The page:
Family urge 'openness and transparency' in police probe into man's chase death
The family of a black man who died after a police chase said they have raised concerns with the police watchdog about "openness and transparency".
It follows confirmation from the Independent Police Complaints Commission (IPCC) that an object removed from Rashan Charles's throat was a mixture of paracetamol and caffeine.
The 20-year-old's death in east London, two weeks ago has sparked protests as well as violent clashes with police.
His family said their "single objective" is to find out what happened to Mr Charles "using all lawful means available".
The IPCC has said the evidence it has seen so far suggests Mr Charles was detained by a Metropolitan Police officer who had followed him on foot into a shop in Kingsland Road, Dalston, after an earlier attempted vehicle stop.
The officer restrained Mr Charles, with the help of a member of the public, and he was handcuffed.
After he was detained, attempts were made to remove an object from his mouth or throat.
His condition deteriorated, and the officer called for a police medic, who provided assistance prior to the arrival of paramedics, according to the IPCC.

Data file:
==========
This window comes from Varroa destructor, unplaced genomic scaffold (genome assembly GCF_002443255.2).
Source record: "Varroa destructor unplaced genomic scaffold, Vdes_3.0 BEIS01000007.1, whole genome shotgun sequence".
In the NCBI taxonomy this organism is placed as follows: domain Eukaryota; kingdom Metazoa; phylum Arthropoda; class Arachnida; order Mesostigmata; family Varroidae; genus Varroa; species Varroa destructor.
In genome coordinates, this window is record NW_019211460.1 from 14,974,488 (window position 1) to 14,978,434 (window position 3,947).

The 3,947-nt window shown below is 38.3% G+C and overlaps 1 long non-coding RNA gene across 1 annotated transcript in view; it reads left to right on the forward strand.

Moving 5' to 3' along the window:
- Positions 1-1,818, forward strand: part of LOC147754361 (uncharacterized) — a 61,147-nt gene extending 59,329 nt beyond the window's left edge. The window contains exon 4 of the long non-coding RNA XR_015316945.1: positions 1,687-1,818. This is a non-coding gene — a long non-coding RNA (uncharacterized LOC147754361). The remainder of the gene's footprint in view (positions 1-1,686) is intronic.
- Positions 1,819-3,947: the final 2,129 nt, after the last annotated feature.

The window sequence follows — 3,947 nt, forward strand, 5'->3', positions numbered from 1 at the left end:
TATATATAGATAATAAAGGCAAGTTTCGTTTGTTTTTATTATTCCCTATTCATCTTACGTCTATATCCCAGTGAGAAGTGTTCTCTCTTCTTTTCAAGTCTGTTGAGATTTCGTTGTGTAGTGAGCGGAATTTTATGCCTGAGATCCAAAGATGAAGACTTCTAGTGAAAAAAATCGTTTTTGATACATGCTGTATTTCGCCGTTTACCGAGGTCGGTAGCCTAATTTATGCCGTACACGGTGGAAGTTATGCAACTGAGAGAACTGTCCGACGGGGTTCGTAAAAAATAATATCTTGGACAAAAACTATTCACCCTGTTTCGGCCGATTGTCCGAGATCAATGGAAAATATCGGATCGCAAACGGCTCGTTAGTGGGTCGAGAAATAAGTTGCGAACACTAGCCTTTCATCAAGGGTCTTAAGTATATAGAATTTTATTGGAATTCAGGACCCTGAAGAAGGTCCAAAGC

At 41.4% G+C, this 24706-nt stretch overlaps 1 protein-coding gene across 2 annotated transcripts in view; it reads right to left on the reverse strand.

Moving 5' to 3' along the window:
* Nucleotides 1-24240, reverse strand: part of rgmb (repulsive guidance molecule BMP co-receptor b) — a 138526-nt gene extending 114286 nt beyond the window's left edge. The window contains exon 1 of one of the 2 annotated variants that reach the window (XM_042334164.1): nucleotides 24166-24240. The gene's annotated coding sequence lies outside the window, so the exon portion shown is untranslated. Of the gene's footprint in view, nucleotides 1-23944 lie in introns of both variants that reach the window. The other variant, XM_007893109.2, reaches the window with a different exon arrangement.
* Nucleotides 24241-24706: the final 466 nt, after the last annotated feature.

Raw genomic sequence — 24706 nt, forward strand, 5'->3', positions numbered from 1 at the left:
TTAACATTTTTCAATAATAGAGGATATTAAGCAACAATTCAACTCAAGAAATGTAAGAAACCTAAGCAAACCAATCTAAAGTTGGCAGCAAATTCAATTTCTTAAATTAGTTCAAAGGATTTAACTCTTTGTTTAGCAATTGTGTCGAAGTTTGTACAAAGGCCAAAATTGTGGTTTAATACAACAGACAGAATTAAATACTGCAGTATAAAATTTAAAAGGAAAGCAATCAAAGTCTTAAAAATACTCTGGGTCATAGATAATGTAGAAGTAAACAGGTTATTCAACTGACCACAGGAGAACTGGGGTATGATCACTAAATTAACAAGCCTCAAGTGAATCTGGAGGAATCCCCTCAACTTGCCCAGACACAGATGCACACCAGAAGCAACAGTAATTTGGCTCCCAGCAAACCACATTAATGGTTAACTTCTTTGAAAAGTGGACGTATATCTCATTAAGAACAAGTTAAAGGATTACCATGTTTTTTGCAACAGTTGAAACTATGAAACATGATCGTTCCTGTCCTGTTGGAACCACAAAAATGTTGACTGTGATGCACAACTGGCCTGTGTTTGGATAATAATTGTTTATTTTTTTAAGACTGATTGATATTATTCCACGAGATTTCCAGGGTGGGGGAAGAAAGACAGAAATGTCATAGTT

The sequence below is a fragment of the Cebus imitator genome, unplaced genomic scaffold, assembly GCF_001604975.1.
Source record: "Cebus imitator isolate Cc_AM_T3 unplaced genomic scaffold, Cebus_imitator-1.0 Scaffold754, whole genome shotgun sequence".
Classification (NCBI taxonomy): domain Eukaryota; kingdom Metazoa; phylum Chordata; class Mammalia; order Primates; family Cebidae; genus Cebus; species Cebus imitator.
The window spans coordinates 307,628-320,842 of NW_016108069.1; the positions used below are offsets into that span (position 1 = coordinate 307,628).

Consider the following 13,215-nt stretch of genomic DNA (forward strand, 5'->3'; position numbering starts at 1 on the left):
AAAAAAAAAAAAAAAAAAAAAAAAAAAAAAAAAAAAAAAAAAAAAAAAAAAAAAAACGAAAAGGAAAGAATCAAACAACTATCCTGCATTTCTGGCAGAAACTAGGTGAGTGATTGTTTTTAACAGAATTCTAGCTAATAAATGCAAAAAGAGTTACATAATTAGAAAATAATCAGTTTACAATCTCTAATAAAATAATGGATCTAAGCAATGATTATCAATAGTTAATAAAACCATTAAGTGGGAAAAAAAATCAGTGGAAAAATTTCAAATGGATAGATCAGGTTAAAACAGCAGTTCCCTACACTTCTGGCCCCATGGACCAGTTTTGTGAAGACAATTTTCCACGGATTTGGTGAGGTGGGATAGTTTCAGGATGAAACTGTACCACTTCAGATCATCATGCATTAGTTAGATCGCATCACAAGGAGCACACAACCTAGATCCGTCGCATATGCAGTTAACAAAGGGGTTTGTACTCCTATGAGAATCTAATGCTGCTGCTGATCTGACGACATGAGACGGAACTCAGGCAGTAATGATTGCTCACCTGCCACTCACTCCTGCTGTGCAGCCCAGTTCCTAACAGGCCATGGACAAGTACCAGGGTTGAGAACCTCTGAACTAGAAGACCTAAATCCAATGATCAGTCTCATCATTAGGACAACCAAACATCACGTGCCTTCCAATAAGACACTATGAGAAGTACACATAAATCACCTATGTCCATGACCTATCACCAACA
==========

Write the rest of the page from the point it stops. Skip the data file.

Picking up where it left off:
The watchdog said it had taken the decision to release information, including that the object removed from his throat was made up of a mixture of paracetamol and caffeine wrapped in plastic, "given the inflammatory nature of some ongoing speculation".
Mr Charles's family urged the IPCC to carry out its investigation to the "highest possible standards".
In a statement released through Bhatt Murphy solicitors on Friday, they said: "We are a large family and speak with one voice. Our single objective is to establish what happened to Rashan, and to do this using all lawful means available.
"We expect the IPCC to conduct an investigation to the highest possible standards, and to provide the answers we urgently seek. We have raised concerns with the IPCC about openness and transparency, which is regrettable at this early stage.
"We are aware too of the results on the forensic analysis conducted on the package recovered at the scene.
"Whilst this is important, we wish to make clear that the content of the package must not detract from our primary concern, which is to investigate the conduct of those involved in the incident that led to Rashan's death".
The IPCC said no cause of death has yet been confirmed.